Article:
But, I know that people in the rest of the world look at the U.S. when it comes to guns the way we look at the Mideast when it comes to democracy. They wonder why we can’t get our act together. They perceive the obvious flaws in logic put forward by opponents of gun control. The NRA says that the assault weapons ban failed because, during its ten years on the books, gun violence did not decrease. Well, if you flood the nation with assault weapons for twenty years, and only ban the sale of new ones, it may take longer than ten years to get the residue off the streets. Such common sense observations are drowned out by the din of idolatry regarding the First Amendment. And, as in Florida in 2000, the Supreme Court is no help. Justice Scalia’s fetish for originalism plays its part in the violence on our streets as he fails to recognize, what I am prepared to acknowledge, that the Second Amendment clearly and unequivocally guarantees the right of American citizens to bear muskets.
I am no relativist. Countries that are more free are more happy. America is, in so many ways, the best place in the world to live. The protection of human rights in the U.S. is the envy of the world, and with good reason, and even when we fail, it is easier to correct our failures than it is in a country where the military holds the final say as in Egypt or one family controls the State and much of the economy as in Syria. But, on the issue of gun violence, we are the blindest of nations.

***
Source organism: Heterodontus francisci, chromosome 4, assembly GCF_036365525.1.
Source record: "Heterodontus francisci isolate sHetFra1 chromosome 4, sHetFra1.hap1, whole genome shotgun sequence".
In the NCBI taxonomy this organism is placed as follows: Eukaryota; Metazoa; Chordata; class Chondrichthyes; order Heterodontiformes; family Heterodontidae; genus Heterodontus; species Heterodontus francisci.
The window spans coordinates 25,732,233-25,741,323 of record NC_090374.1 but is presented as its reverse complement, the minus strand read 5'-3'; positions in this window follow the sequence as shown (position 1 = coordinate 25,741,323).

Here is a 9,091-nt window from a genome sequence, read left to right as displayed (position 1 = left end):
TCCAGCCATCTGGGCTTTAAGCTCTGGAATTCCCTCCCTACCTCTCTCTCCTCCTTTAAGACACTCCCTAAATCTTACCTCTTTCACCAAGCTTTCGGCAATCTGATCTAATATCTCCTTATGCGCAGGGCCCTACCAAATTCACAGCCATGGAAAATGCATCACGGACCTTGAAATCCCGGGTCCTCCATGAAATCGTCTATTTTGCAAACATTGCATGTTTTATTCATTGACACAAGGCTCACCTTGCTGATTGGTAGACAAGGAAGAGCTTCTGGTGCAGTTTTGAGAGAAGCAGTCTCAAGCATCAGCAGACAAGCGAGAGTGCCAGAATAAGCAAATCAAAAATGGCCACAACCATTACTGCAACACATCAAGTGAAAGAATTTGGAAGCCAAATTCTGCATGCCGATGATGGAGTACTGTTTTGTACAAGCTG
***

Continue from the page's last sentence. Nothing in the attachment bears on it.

Will it ever change? This is a time to read Augustine, not to be depressed about the raw facticity of human sinfulness, but to recognize how that sinfulness really does require us to tame our ambitions and be more honest about ourselves. No amount of wishing will defeat the NRA. It is also a time to listen, to really listen, to Pope Francis and what he is trying to tell us about mercy. Our wonderful new pope is no apostle of self-esteem. He does not invite us to come to the throne of grace with our accomplishments in hand. Pope Francis calls us to be converted from sin not by some abstract reasoning of the natural law but by the great promise of God’s mercy. The pope calls us to conversion. And, on the subject of gun rights, those of us who want to see sane steps to restrict the free flow of guns into our streets must seek to convert those who have bought into the NRA’s myths. It will not happen overnight. It may not happen at all if the mounting death toll has not done it already. But, “success” is not a name of God and is, therefore, not a Gospel category, as Balthasar used to insist. We are obliged to try. But our trying happens under the shadow of the Cross.